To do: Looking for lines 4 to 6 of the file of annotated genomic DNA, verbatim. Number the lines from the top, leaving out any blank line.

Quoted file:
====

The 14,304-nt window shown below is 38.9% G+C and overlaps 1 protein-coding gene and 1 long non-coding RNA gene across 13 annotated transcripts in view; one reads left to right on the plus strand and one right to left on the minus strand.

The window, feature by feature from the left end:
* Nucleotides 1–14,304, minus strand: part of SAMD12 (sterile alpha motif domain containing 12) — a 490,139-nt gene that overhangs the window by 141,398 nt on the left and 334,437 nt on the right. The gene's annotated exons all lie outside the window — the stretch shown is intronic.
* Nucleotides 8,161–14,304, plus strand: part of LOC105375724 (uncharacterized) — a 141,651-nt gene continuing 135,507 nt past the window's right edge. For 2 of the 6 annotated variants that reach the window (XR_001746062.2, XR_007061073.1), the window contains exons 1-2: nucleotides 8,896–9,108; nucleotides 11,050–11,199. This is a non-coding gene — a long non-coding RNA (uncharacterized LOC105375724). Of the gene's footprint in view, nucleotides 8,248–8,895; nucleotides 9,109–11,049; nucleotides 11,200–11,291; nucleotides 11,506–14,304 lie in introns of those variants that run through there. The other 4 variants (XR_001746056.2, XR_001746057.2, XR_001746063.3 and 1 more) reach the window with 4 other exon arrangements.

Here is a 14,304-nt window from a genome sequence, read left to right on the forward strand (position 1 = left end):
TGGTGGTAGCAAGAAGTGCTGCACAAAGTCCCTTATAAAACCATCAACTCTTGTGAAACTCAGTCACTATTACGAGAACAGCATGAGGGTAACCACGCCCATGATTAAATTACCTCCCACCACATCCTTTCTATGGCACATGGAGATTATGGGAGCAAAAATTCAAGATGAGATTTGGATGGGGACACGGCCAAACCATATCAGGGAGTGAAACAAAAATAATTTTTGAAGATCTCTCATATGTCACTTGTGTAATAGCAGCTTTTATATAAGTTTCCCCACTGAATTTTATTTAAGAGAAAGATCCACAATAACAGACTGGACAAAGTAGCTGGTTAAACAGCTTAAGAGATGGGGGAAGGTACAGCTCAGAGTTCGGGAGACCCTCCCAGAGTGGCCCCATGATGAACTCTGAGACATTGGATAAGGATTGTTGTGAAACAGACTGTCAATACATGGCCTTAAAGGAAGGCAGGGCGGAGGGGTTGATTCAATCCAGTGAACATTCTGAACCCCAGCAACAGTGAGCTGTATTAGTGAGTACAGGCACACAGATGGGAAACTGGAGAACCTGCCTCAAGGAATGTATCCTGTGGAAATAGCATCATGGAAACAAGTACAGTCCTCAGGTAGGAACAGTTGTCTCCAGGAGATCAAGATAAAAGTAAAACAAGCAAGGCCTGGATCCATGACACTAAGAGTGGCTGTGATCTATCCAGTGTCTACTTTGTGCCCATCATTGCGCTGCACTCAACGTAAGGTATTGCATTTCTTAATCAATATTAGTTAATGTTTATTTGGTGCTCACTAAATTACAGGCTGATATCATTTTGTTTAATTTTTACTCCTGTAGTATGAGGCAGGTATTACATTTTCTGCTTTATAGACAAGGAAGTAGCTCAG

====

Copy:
* Nucleotides 8,161–14,304, plus strand: part of LOC105375724 (uncharacterized) — a 141,651-nt gene continuing 135,507 nt past the window's right edge. For 2 of the 6 annotated variants that reach the window (XR_001746062.2, XR_007061073.1), the window contains exons 1-2: nucleotides 8,896–9,108; nucleotides 11,050–11,199. This is a non-coding gene — a long non-coding RNA (uncharacterized LOC105375724). Of the gene's footprint in view, nucleotides 8,248–8,895; nucleotides 9,109–11,049; nucleotides 11,200–11,291; nucleotides 11,506–14,304 lie in introns of those variants that run through there. The other 4 variants (XR_001746056.2, XR_001746057.2, XR_001746063.3 and 1 more) reach the window with 4 other exon arrangements.

Here is a 14,304-nt window from a genome sequence, read left to right on the forward strand (position 1 = left end):
TGGTGGTAGCAAGAAGTGCTGCACAAAGTCCCTTATAAAACCATCAACTCTTGTGAAACTCAGTCACTATTACGAGAACAGCATGAGGGTAACCACGCCCATGATTAAATTACCTCCCACCACATCCTTTCTATGGCACATGGAGATTATGGGAGCAAAAATTCAAGATGAGATTTGGATGGGGACACGGCCAAACCATATCAGGGAGTGAAACAAAAATAATTTTTGAAGATCTCTCATATGTCACTTGTGTAATAGCAGCTTTTATATAAGTTTCCCCACTGAATTTTATTTAAGAGAAAGATCCACAATAACAGACTGGACAAAGTAGCTGGTTAAACAGCTTAAGAGATGGGGGAAGGTACAGCTCAGAGTTCGGGAGACCCTCCCAGAGTGGCCCCATGATGAACTCTGAGACATTGGATAAGGATTGTTGTGAAACAGACTGTCAATACATGGCCTTAAAGGAAGGCAGGGCGGAGGGGTTGATTCAATCCAGTGAACATTCTGAACCCCAGCAACAGTGAGCTGTATTAGTGAGTACAGGCACACAGATGGGAAACTGGAGAACCTGCCTCAAGGAATGTATCCTGTGGAAATAGCATCATGGAAACAAGTACAGTCCTCAGGTAGGAACAGTTGTCTCCAGGAGATCAAGATAAAAGTAAAACAAGCAAGGCCTGGATCCATGACACTAAGAGTGGCTGTGATCTATCCAGTGTCTACTTTGTGCCCATCATTGCGCTGCACTCAACGTAAGGTATTGCATTTCTTAATCAATATTAGTTAATGTTTATTTGGTGCTCACTAAATTACAGGCTGATATCATTTTGTTTAATTTTTACTCCTGTAGTATGAGGCAGGTATTACATTTTCTGCTTTATAGACAAGGAAGTAGCTCAG